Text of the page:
Sunday, August 10

The full extent of humility

Last week at Quest we continued our discussion about humility. This time, we looked at a couple of well known stories. First we talked about Jesus turning water into wine at the wedding in Cana, and then we discussed Jesus feeding of the 5,000. While these stories are talked about often, we don't always look at them from the perspective of humility. However, once you start thinking about how you can see humility in action in these stories, you can see it at work on several levels.

Here is some of what we talked about:

  • Jesus is humble in the way that he responds to his mother's request. When Mary learns that the wedding feast is out of wine, she knows that Jesus can take care of the problem. Jesus responds by asking why she has come to him because his time had not yet come. (John 2:4). While he seems to be indicating that it isn't time for him to start his public ministry yet, he honors his mothers request. This demonstrates humility because he is willing to do what Mary asks, even though it might not match his timing for doing things publicly.
  • This is a big miracle. Jesus isn't just turning a pitcher of water into wine. He has the servants fill 6 jars, each holding between 20 and 30 gallons. In other words, he is creating somewhere between 120 and 180 gallons of wine. Yet he does it very quietly. The only people who knew what had happened were Jesus, Mary, the servants who filled the water jars, and Jesus' disciples. Almost no one even knew that there was a problem with the wine running out, let alone that the problem had been fixed. Even if he didn't want to actually broadcast the miracle, Jesus could easily have said something like "I've got this taken care of, you don't need to worry about it any more." That is what a lot of people would have done. It is easy to want people to know what we have done, even if we don't want them to make a big deal about it. But that isn't being humble. Jesus shows true humility. He doesn't even create a miracle that everyone will know about, even if they don't know who did it. Instead, he takes care of the problem in a way that no one will recognize what actually happened.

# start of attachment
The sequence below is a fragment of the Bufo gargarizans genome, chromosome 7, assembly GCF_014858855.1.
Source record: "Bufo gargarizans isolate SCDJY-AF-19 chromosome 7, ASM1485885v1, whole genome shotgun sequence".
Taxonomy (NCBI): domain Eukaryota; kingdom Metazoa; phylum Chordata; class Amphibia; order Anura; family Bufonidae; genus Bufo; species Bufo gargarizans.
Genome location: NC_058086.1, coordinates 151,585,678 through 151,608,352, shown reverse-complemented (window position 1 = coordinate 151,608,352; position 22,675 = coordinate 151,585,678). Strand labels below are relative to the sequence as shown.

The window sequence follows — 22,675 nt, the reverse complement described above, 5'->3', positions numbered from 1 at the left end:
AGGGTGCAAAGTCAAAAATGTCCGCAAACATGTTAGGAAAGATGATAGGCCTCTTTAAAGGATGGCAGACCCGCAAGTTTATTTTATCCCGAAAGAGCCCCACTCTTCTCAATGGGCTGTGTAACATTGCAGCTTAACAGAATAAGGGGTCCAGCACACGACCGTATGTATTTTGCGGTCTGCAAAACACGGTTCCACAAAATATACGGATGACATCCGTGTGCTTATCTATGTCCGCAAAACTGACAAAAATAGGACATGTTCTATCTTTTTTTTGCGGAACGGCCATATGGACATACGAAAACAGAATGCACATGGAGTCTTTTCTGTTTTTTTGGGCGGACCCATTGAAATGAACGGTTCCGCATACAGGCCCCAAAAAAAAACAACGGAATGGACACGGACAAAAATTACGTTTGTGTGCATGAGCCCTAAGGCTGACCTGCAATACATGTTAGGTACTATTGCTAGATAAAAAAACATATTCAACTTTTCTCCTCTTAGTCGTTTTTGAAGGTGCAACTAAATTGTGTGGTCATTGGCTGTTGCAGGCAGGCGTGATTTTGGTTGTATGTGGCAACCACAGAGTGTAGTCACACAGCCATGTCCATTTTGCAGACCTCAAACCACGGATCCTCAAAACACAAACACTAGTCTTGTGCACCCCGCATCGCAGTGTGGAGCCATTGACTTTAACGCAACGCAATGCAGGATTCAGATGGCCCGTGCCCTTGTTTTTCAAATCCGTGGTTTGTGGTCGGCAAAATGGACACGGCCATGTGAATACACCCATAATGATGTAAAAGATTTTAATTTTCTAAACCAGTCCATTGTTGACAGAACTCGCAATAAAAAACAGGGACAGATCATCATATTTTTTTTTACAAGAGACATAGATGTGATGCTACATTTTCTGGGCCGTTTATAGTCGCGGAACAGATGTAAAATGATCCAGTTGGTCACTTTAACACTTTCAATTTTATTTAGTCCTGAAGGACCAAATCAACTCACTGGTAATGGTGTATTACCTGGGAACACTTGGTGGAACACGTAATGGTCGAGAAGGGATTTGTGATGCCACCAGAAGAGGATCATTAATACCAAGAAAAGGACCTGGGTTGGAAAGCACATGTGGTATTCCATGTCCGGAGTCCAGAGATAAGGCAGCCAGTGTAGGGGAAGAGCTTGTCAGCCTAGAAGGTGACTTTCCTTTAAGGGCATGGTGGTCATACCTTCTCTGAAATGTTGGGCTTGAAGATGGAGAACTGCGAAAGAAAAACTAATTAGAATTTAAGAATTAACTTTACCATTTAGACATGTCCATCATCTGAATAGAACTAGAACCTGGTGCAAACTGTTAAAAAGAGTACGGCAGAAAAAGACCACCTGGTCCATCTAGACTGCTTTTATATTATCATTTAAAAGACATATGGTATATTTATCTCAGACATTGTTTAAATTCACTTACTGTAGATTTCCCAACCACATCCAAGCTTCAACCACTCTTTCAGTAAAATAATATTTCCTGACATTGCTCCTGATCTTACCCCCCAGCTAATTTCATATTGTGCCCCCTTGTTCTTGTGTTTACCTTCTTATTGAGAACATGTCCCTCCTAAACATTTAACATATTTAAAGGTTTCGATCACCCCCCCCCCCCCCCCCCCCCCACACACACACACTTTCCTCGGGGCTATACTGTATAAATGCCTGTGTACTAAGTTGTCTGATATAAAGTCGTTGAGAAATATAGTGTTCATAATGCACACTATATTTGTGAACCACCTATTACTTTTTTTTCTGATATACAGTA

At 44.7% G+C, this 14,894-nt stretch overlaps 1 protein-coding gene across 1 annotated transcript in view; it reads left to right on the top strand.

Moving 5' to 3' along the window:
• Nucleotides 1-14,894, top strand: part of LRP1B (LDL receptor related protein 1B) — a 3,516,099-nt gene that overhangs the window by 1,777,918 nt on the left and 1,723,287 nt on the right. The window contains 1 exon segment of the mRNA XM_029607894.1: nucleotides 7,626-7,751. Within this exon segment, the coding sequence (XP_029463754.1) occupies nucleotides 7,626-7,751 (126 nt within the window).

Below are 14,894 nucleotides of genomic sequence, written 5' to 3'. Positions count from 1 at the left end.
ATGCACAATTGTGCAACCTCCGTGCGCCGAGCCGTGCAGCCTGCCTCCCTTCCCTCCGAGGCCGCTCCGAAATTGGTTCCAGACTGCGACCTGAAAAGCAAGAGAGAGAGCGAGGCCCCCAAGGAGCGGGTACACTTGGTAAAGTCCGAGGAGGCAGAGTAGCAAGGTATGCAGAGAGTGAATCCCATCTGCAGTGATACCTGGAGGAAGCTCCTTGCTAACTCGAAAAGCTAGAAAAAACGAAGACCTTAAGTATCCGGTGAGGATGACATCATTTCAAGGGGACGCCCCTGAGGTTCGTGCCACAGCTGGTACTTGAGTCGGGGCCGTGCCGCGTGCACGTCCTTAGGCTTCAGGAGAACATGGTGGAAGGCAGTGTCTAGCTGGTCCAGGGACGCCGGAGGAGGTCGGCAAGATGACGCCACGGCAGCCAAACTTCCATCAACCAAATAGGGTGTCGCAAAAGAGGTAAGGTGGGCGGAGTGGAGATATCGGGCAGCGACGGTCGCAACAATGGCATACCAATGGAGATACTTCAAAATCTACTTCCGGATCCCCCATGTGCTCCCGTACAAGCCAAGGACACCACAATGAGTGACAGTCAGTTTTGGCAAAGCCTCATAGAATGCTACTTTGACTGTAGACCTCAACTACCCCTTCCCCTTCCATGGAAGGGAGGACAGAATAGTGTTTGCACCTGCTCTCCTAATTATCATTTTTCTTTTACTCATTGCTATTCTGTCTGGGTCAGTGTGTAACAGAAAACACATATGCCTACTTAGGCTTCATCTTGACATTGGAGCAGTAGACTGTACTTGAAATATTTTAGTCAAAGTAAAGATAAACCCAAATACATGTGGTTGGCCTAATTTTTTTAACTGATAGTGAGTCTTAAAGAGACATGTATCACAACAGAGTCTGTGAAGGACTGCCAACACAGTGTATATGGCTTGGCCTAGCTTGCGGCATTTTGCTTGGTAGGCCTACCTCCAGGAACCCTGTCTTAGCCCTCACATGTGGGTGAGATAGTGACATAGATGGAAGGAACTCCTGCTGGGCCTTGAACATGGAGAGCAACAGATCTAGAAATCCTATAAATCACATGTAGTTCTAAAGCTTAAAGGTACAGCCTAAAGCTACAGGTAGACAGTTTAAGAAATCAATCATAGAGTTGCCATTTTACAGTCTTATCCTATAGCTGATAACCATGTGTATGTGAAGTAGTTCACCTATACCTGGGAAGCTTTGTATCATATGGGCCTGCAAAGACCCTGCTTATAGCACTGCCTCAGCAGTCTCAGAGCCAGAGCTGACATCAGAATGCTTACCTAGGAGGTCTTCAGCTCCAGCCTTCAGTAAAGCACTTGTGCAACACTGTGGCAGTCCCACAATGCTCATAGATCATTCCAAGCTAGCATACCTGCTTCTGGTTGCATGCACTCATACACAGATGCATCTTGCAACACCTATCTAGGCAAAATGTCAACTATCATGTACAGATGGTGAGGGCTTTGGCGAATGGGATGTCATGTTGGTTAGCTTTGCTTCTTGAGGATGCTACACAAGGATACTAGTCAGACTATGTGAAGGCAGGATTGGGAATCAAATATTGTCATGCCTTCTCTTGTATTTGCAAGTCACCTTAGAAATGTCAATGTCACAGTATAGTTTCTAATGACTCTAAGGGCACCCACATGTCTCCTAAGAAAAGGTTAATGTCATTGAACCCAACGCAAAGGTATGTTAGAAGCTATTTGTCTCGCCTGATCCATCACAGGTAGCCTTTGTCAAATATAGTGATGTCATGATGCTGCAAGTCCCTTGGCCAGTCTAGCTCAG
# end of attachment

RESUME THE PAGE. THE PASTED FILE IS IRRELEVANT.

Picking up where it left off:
• In the feeding of the 5,000, we see a similar thing. Jesus takes 5 loaves and 2 fish, and very quietly turns them into enough food to feed everyone. He doesn't announce what he is doing. He doesn't tell the people who are eating where the food came from. It is only the disciples (and possibly only Philip and Andrew) and the boy who donated the lunch that knew what was going on. We again see Jesus not trying to take any kind of credit for the miracle. Instead, he performs the miracle in a way that people won't know what he had done.
  • Jesus even goes one step further. Once the people figured out what Jesus had done, they recognized that he must be "the Prophet who is to come into the world," and they wanted to make him a king by force. (John 6:14-15). Jesus responds to this by running away from the crowd and withdrawing to a mountain by himself. Here we see humility taken to the extreme. Jesus isn't just trying to avoid public attention for his miracle. When the people respond by trying to force honor on him, he doesn't let them. Often, even when we try to be humble, when people try to make a big deal out of what we have done, we eventually respond by saying "yeah, you're right. It is kind of a big deal." We allow people to give us honor, even though we weren't actually looking for it. Jesus demonstrates the ultimate in humility by refusing even that honor.
Jesus doesn't just act humbly. He is humble. When he does big, impressive miracles, he isn't looking for credit or honor from people. Even when people try to give him that honor anyway, he still refuses it.

Often, even when we are acting humbly, we are still hoping that someone will notice what we have done and to give us some credit for it. The truth is, as long as we are hoping that we will receive credit, even if we aren't actively trying to get it, we are not truly being humble. Yet if we are trying to be like Jesus, we should try to be humble like he was humble. And that means not caring about whether or not we receive credit for the things we have done.

1 comment:

Antoine said...

Thanks for posting this; it's something that affirms what I've been meditating about.